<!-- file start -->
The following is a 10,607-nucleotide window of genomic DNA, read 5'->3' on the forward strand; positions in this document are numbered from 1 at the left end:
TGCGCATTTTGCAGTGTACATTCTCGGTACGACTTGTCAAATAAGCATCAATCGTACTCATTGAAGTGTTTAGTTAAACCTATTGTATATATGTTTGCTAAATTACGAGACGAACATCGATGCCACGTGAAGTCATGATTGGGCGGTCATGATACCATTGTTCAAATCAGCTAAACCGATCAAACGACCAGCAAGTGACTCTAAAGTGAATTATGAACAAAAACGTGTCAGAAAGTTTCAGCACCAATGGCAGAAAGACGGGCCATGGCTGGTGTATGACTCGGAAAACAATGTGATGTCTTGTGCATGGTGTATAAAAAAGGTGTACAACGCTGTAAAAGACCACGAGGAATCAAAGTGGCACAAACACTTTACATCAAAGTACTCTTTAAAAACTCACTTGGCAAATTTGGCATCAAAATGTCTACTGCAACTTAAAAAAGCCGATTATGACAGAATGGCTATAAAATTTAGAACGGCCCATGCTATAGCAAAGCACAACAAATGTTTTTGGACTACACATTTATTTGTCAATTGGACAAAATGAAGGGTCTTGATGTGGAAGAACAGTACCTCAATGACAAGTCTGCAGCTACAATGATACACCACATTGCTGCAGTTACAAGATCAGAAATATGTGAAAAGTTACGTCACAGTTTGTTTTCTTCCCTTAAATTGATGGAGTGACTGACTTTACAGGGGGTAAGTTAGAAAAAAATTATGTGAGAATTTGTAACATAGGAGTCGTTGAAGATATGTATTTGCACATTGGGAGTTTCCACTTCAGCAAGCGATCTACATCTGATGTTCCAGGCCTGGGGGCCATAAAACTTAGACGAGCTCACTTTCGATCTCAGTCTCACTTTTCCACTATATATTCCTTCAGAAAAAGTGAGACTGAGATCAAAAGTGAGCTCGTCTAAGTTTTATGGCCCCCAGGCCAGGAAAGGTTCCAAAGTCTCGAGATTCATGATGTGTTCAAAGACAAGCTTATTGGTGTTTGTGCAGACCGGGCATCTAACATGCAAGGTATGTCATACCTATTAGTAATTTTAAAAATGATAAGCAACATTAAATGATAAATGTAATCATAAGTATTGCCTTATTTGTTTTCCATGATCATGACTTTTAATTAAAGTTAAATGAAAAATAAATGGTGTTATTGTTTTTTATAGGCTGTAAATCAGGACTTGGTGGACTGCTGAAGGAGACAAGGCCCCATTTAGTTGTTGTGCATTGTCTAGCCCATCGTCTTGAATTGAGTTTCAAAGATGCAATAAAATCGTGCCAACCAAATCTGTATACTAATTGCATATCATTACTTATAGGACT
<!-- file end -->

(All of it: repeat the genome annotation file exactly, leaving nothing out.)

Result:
The following is a 10,607-nucleotide window of genomic DNA, read 5'->3' on the forward strand; positions in this document are numbered from 1 at the left end:
TGCGCATTTTGCAGTGTACATTCTCGGTACGACTTGTCAAATAAGCATCAATCGTACTCATTGAAGTGTTTAGTTAAACCTATTGTATATATGTTTGCTAAATTACGAGACGAACATCGATGCCACGTGAAGTCATGATTGGGCGGTCATGATACCATTGTTCAAATCAGCTAAACCGATCAAACGACCAGCAAGTGACTCTAAAGTGAATTATGAACAAAAACGTGTCAGAAAGTTTCAGCACCAATGGCAGAAAGACGGGCCATGGCTGGTGTATGACTCGGAAAACAATGTGATGTCTTGTGCATGGTGTATAAAAAAGGTGTACAACGCTGTAAAAGACCACGAGGAATCAAAGTGGCACAAACACTTTACATCAAAGTACTCTTTAAAAACTCACTTGGCAAATTTGGCATCAAAATGTCTACTGCAACTTAAAAAAGCCGATTATGACAGAATGGCTATAAAATTTAGAACGGCCCATGCTATAGCAAAGCACAACAAATGTTTTTGGACTACACATTTATTTGTCAATTGGACAAAATGAAGGGTCTTGATGTGGAAGAACAGTACCTCAATGACAAGTCTGCAGCTACAATGATACACCACATTGCTGCAGTTACAAGATCAGAAATATGTGAAAAGTTACGTCACAGTTTGTTTTCTTCCCTTAAATTGATGGAGTGACTGACTTTACAGGGGGTAAGTTAGAAAAAAATTATGTGAGAATTTGTAACATAGGAGTCGTTGAAGATATGTATTTGCACATTGGGAGTTTCCACTTCAGCAAGCGATCTACATCTGATGTTCCAGGCCTGGGGGCCATAAAACTTAGACGAGCTCACTTTCGATCTCAGTCTCACTTTTCCACTATATATTCCTTCAGAAAAAGTGAGACTGAGATCAAAAGTGAGCTCGTCTAAGTTTTATGGCCCCCAGGCCAGGAAAGGTTCCAAAGTCTCGAGATTCATGATGTGTTCAAAGACAAGCTTATTGGTGTTTGTGCAGACCGGGCATCTAACATGCAAGGTATGTCATACCTATTAGTAATTTTAAAAATGATAAGCAACATTAAATGATAAATGTAATCATAAGTATTGCCTTATTTGTTTTCCATGATCATGACTTTTAATTAAAGTTAAATGAAAAATAAATGGTGTTATTGTTTTTTATAGGCTGTAAATCAGGACTTGGTGGACTGCTGAAGGAGACAAGGCCCCATTTAGTTGTTGTGCATTGTCTAGCCCATCGTCTTGAATTGAGTTTCAAAGATGCAATAAAATCGTGCCAACCAAATCTGTATACTAATTGCATATCATTACTTATAGGACT